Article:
The Incomparable Naomi Shihab Nye on Kindness
–by Kim Rosen, Original Story, Jan 10, 2013
The poems of Naomi Shihab Nye have an uncanny way of showing up at exactly the right moment to summon you below the surface of your life. The child of a Palestinian father and an American mother, her poems speak a language deeper than culture, history or religion. Through the portal of the everyday—a grocery store, an olive press, the headlines—she draws us into the most profound questions and revelations of the soul. In addition to writing poetry, Nye writes fiction, essays and children’s books, and has edited several anthologies.
KIM ROSEN: What do you feel is the role of poetry, especially in these times?
NAOMI SHIHAB NYE: Poetry helps us imagine one another’s lives. It gives us intimate insights into someone else’s experience. To be able to have that kind of insight in thirty seconds or three minutes is a very precious kind of transmission. It’s not cluttered with a lot of extraneous, explanatory matter or the kind of chatter that comes so easily on the news these days. We’re surrounded by talk and language and reporting and stories of a certain kind, the “breaking news” kind, but I think we hunger for another kind of story, the story that helps us just feel connected with one another, be with one another. A slower kind of empathy. I think we hunger for that now more than ever.
Once we have the experience of absorbing a poem and feeling that appetite satisfied, then we have access to a language that is devoted to transporting the spirit. Just as there is something inside a compass that causes it to always return to true North, so there is something in poetry that can harmonize and refocus us.
You just need one poem and the right attention for that poem. You read that poem, you hold it in you, you reread it, and you feel like a room that is cleansed and freshened and rearranged, where everything is folded and put away in its proper place. Not all poems are this way, of course; certainly some poems are filled with their own kind of clutter. But to find a poem that harmonizes you, to feel that clarity and know it’s there, it’s available for you and anytime you feel overwhelmed — wow. What could be better?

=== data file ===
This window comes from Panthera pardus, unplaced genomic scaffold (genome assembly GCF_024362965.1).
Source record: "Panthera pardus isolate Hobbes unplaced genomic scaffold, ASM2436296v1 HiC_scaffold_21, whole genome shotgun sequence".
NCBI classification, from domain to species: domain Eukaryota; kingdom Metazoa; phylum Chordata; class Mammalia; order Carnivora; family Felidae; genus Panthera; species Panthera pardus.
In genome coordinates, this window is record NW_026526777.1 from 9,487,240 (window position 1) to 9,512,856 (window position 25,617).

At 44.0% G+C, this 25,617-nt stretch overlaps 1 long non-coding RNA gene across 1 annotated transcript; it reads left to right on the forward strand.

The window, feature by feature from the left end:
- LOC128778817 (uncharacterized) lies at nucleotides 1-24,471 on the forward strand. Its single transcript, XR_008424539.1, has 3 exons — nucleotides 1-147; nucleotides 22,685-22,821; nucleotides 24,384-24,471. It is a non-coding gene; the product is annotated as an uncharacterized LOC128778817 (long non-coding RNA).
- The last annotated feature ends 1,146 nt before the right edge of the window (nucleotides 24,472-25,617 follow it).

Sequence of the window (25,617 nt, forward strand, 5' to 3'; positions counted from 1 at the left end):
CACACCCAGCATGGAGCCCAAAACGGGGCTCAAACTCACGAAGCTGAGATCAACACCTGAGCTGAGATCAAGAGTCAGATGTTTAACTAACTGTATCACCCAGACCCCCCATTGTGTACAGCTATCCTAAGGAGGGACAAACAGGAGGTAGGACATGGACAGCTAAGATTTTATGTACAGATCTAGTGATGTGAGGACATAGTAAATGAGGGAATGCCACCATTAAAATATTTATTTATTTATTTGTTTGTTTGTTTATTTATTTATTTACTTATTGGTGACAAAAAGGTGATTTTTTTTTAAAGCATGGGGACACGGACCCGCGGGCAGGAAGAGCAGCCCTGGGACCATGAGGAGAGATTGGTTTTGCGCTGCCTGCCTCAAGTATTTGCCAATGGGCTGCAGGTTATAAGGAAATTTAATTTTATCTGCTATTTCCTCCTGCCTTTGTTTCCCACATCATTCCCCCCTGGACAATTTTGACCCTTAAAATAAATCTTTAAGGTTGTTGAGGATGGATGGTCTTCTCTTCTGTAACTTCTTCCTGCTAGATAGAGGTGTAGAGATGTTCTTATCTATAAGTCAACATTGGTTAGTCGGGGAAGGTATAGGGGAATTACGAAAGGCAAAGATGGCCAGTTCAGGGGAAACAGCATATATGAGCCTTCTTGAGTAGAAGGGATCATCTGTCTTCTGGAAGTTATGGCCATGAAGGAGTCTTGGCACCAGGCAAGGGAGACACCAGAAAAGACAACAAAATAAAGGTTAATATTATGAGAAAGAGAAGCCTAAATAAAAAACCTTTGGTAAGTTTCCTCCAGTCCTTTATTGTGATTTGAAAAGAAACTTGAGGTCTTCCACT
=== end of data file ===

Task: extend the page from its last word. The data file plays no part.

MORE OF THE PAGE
KIM: Many of your poems are almost subversively spiritual. They offer the intimacy of becoming one with someone that you never thought you could relate to. So I’m wondering, do you have a spiritual path that you follow yourself? Were you brought up in a spiritual path?
NAOMI: I was brought up on a very ecumenical path. Neither of my parents practiced the religions of their own families. My father hadn’t really rejected Islam but he had just never been a practitioner and had known, even as a child, that he didn’t intend to be devout in a traditional, official way. My mother had actually rejected the narrowness, as she saw it, of her parents’ Lutheran Christianity. She tried to develop in herself, and instill in her family and friends or anyone who was interested, a much more ecumenical sense of spirituality and possibility. She took me to the Vedanta Society in St. Louis for ten years, between the ages of three and fourteen. That was a very beautiful initiation into a world of spiritual practices. My mother also sent me to Bible School in the summer sometimes, then later to a Unity Sunday School. And so, there was a sense that there’s not one right path, one best way. You’re open and you find elements that appeal to you from various paths. So I’ve never felt, in my own life, a desire or an urgency to have one practice to the exclusion of any others.
There is something very comforting about ritual. I have friends who go to church or sit at the Zen center. I respect that. The ritual of writing fills that need for me. Writing has been a kind of spiritual devotion for me. Listening to language, feeling stories unfold and poems arrive, being present to the page – I do not think of it as a career, I think of it as a devotion. That is a big difference to me.